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Nuclear Science and Engineering
Fusion Science and Technology
Finding fusion’s place
Fusion energy is attracting significant interest from governments and private capital markets. The deployment of fusion energy on a timeline that will affect climate change and offer another tool for energy security will require support from stakeholders, regulators, and policymakers around the world. Without broad support, fusion may fail to reach its potential as a “game-changing” technology to make a meaningful difference in addressing the twin challenges of climate change and geopolitical energy security.
The process of developing the necessary policy and regulatory support is already underway around the world. Leaders in the United States, the United Kingdom, the European Union, China, and elsewhere are engaging with the key issues and will lead the way in setting the foundation for a global fusion industry.
Maria Pusa, Jaakko Leppänen
Nuclear Science and Engineering | Volume 175 | Number 3 | November 2013 | Pages 250-258
Technical Paper | dx.doi.org/10.13182/NSE12-52
Articles are hosted by Taylor and Francis Online.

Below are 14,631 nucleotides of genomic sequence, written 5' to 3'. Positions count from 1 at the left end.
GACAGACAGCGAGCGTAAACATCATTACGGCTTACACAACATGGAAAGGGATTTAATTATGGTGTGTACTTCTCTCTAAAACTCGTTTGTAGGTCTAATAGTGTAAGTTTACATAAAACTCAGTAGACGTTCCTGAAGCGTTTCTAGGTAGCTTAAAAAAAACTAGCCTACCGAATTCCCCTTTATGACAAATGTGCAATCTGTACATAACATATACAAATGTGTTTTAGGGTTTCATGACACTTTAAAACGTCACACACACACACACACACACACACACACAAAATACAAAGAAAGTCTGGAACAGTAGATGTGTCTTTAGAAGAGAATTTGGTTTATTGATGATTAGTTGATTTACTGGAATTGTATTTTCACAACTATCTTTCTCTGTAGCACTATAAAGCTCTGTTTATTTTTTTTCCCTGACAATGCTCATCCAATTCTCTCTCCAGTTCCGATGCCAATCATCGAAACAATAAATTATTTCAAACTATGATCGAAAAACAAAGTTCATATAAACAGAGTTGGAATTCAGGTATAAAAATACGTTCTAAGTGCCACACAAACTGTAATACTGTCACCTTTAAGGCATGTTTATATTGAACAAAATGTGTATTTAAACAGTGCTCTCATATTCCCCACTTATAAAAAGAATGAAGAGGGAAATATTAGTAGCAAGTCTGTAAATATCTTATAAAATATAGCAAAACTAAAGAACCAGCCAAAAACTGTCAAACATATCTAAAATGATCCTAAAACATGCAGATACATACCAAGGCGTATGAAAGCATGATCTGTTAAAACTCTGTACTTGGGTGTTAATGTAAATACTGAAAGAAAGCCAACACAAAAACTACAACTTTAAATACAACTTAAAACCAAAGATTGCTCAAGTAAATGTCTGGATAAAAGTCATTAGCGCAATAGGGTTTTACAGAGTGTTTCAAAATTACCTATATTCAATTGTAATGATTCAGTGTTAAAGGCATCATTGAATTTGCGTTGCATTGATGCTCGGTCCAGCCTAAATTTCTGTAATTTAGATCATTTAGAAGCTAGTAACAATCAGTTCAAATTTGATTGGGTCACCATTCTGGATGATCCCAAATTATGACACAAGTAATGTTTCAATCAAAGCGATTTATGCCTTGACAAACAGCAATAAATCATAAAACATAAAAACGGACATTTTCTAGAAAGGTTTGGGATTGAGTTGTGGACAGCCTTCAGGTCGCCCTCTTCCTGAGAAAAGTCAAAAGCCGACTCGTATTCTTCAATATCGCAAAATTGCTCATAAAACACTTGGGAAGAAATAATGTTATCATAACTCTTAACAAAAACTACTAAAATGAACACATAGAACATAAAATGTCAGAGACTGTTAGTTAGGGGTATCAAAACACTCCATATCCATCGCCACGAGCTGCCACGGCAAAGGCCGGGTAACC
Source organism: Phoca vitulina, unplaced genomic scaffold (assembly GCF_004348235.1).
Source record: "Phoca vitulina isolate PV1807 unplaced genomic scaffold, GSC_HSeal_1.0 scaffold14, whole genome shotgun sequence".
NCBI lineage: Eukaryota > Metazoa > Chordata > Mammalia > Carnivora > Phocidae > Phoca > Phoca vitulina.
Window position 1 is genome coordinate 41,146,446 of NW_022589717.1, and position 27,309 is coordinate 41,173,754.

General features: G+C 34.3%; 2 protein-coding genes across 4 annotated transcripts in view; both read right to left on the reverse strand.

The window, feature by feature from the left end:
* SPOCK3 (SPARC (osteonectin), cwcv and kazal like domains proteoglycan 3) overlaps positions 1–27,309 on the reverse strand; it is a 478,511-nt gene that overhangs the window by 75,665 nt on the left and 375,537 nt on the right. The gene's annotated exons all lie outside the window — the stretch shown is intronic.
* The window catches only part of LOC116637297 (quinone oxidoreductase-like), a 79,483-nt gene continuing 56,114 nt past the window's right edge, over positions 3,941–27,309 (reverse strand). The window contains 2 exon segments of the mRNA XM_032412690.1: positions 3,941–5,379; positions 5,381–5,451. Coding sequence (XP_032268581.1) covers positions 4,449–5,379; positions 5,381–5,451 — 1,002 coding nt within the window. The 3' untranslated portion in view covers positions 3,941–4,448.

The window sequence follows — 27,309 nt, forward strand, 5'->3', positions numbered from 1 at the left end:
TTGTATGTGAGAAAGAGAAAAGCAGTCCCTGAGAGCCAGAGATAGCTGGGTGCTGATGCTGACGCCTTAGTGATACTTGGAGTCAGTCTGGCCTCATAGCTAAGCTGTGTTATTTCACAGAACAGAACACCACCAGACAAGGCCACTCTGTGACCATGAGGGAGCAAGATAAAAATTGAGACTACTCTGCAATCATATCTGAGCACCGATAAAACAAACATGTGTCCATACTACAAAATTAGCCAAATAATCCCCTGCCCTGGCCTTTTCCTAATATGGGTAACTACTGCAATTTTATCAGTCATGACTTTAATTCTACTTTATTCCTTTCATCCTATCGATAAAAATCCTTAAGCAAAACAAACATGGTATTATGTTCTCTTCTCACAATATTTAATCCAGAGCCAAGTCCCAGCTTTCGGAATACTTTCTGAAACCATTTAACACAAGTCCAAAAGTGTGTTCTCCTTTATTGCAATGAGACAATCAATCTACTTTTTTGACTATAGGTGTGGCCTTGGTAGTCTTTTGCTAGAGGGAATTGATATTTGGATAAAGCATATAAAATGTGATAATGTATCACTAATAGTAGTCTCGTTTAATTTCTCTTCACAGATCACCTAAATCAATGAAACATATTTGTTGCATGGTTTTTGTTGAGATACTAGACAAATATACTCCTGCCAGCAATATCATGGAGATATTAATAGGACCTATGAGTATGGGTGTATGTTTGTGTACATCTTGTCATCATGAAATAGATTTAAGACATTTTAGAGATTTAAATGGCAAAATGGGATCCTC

The Chebyshev Rational Approximation Method (CRAM) has recently been introduced by the authors to solve burnup equations, and the results have been excellent. This method has been shown to be capable of simultaneously solving an entire burnup system with thousands of nuclides both accurately and efficiently. The method was prompted by an analysis of the spectral properties of burnup matrices, and it can be characterized as the best rational approximation on the negative real axis. The coefficients of the rational approximation are fixed and have been reported for various approximation orders. In addition to these coefficients, implementing the method requires only a linear solver. This paper describes an efficient method for solving the linear systems associated with the CRAM approximation. The introduced direct method is based on sparse Gaussian elimination, where the sparsity pattern of the resulting upper triangular matrix is determined before the numerical elimination phase. The stability of the proposed Gaussian elimination method is discussed based on consideration of the numerical properties of burnup matrices. Suitable algorithms are presented for computing the symbolic factorization and numerical elimination in order to facilitate the implementation of CRAM and its adoption into routine use. The accuracy and efficiency of the described technique are demonstrated by computing the CRAM approximations for a large test case with 1606 nuclides.